Form and Content
Ruth is the second novel by Elizabeth Gaskell, the activist wife of a reformist Unitarian minister in Manchester, England. Controversial in its day, the novel straightforwardly and realistically tracks the fortunes of Ruth Hilton, who is outside the social and political establishment and is victimized by it yet ultimately triumphs over it. The novel is among the first to deal openly and deliberately with the conditions of fallen, downtrodden women in mid-nineteenth century England.
The novel opens with orphaned, impoverished, lonely Ruth employed as a seamstress in a sweatshop in an industrial town. The girls labor long hours for low pay, and the orphans among them lack any means of escape on idle Sundays. Happenstance brings Ruth to the attention of wealthy, bored, and indolent young Bellingham, who is infatuated with her beauty, of which she herself is aware but in innocence, without guile or vanity. He pursues her relentlessly, being careful not to alarm her, appearing, seemingly casually, on her free Sundays. In her solitude, she has no adviser or guidance, and she is ultimately easy prey. Her employer, Mrs. Mason, who might have offered protection or wisdom, discharges Ruth for fraternizing with him, rendering the girl homeless, resourceless, and completely at Bellingham’s mercy.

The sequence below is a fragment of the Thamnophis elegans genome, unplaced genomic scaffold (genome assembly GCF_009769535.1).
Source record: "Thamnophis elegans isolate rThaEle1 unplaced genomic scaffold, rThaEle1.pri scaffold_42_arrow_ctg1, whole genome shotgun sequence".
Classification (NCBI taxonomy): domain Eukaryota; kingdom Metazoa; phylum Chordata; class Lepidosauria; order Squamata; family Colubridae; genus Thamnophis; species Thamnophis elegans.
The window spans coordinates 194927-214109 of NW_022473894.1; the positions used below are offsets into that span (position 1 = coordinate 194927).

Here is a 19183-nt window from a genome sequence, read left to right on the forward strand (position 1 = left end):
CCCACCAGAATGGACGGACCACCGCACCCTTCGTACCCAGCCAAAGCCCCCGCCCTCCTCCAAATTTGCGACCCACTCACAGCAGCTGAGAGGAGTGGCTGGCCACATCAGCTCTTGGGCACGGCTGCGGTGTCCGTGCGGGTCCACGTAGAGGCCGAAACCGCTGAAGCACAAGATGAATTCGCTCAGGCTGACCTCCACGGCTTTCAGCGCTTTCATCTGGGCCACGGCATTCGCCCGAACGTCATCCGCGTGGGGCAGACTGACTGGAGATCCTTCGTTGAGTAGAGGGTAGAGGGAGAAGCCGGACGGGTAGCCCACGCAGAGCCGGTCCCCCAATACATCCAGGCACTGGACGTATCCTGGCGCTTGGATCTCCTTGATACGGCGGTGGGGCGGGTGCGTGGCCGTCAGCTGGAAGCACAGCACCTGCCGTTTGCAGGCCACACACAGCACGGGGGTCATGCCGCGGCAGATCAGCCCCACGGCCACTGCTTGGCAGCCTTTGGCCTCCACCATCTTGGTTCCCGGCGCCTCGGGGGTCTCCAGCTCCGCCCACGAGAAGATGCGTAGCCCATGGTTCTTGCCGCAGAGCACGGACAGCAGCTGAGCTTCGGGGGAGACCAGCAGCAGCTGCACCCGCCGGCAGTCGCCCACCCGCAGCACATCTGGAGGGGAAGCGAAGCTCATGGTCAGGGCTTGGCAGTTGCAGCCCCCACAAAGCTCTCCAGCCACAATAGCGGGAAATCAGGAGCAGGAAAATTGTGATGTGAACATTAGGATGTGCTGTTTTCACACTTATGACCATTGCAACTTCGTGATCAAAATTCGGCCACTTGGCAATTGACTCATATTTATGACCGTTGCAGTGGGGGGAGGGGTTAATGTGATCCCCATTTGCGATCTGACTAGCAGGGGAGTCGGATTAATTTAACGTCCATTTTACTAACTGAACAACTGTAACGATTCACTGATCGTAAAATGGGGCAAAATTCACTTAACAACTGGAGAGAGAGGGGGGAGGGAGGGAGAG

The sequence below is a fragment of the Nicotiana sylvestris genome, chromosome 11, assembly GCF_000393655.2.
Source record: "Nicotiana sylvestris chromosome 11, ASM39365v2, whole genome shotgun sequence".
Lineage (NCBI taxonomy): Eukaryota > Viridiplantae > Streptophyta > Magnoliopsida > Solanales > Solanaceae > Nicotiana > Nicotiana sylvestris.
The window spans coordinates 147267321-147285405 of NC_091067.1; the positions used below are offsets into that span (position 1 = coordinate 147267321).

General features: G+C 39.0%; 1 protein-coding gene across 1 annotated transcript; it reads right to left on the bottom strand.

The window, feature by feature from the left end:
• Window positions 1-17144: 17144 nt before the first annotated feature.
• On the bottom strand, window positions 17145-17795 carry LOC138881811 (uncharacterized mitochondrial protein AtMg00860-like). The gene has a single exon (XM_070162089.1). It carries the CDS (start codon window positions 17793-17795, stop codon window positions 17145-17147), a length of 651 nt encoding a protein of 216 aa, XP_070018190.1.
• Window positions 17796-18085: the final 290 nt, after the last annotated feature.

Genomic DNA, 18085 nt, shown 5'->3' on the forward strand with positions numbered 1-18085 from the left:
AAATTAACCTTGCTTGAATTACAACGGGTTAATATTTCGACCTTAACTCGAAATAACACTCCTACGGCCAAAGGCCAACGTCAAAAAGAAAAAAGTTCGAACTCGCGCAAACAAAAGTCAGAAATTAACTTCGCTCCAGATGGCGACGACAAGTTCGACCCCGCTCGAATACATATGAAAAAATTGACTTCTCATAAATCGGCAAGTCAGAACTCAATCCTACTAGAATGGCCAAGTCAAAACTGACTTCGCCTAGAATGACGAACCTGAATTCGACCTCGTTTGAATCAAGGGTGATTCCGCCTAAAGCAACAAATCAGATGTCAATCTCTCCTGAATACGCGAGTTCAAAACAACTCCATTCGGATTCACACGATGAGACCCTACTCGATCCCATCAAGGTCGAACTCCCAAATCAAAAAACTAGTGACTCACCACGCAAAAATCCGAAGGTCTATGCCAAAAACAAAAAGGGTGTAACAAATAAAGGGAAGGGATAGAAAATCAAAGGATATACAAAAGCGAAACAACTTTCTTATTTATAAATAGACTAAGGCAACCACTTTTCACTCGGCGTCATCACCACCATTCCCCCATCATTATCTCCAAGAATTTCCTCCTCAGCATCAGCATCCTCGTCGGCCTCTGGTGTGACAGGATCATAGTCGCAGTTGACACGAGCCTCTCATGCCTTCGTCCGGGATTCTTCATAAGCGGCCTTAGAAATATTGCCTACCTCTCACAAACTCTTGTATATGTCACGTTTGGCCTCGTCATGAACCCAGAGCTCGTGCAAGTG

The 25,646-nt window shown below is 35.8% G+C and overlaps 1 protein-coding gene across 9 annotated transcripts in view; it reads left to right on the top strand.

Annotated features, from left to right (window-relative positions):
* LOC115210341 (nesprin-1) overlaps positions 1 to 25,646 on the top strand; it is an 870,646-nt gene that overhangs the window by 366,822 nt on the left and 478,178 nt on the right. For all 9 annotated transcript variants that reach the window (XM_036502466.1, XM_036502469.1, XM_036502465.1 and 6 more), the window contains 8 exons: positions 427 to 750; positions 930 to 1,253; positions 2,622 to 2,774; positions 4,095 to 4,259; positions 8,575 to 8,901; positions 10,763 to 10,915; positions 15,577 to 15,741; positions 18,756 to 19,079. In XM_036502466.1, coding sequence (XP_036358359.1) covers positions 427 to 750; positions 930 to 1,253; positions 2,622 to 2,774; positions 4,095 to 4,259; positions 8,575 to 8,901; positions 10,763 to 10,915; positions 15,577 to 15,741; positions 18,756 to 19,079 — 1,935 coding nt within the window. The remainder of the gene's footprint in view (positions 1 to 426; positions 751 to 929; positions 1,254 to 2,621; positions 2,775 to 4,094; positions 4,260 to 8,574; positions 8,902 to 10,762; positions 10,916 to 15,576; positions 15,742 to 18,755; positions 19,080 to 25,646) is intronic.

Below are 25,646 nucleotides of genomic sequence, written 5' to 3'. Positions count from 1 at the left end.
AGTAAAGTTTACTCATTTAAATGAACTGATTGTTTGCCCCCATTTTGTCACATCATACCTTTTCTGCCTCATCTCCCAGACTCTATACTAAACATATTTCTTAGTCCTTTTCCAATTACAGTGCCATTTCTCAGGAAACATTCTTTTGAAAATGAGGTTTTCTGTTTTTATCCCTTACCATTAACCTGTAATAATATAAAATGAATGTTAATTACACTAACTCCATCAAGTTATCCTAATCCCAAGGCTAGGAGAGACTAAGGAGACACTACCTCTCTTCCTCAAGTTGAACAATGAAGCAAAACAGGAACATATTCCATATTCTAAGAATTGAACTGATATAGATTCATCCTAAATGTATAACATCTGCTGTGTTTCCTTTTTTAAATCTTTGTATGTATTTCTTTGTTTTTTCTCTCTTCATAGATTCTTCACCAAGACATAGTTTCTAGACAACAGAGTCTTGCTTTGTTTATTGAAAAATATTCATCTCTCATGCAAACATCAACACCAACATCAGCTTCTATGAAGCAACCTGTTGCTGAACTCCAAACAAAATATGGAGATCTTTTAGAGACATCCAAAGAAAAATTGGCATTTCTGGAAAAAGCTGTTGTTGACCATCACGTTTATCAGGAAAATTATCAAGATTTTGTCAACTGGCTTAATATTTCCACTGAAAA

The novel demurely resumes in Wales, where Bellingham has taken Ruth, who is enamored of him. She is much taken with the landscape, but, untaught and unsophisticated, she can do little to entertain him, and he grows bored and restless. Until a small child vociferously disdains her touch, she appears to be unaware of her compromised moral position. Then Bellingham falls ill and his mother arrives to transport him to London, casting Ruth off with a token pittance.
Broken, despondent, and suicidal, Ruth is rescued by crippled and compassionate Thurstan Benson, a Dissenting minister from the north of England who is on vacation. He is clearly a man of his faith—serious, godly, and meek. He summons his gruff, hearty, reliable, and aptly named sister Faith, and they, along with...
(The entire section is 860 words.)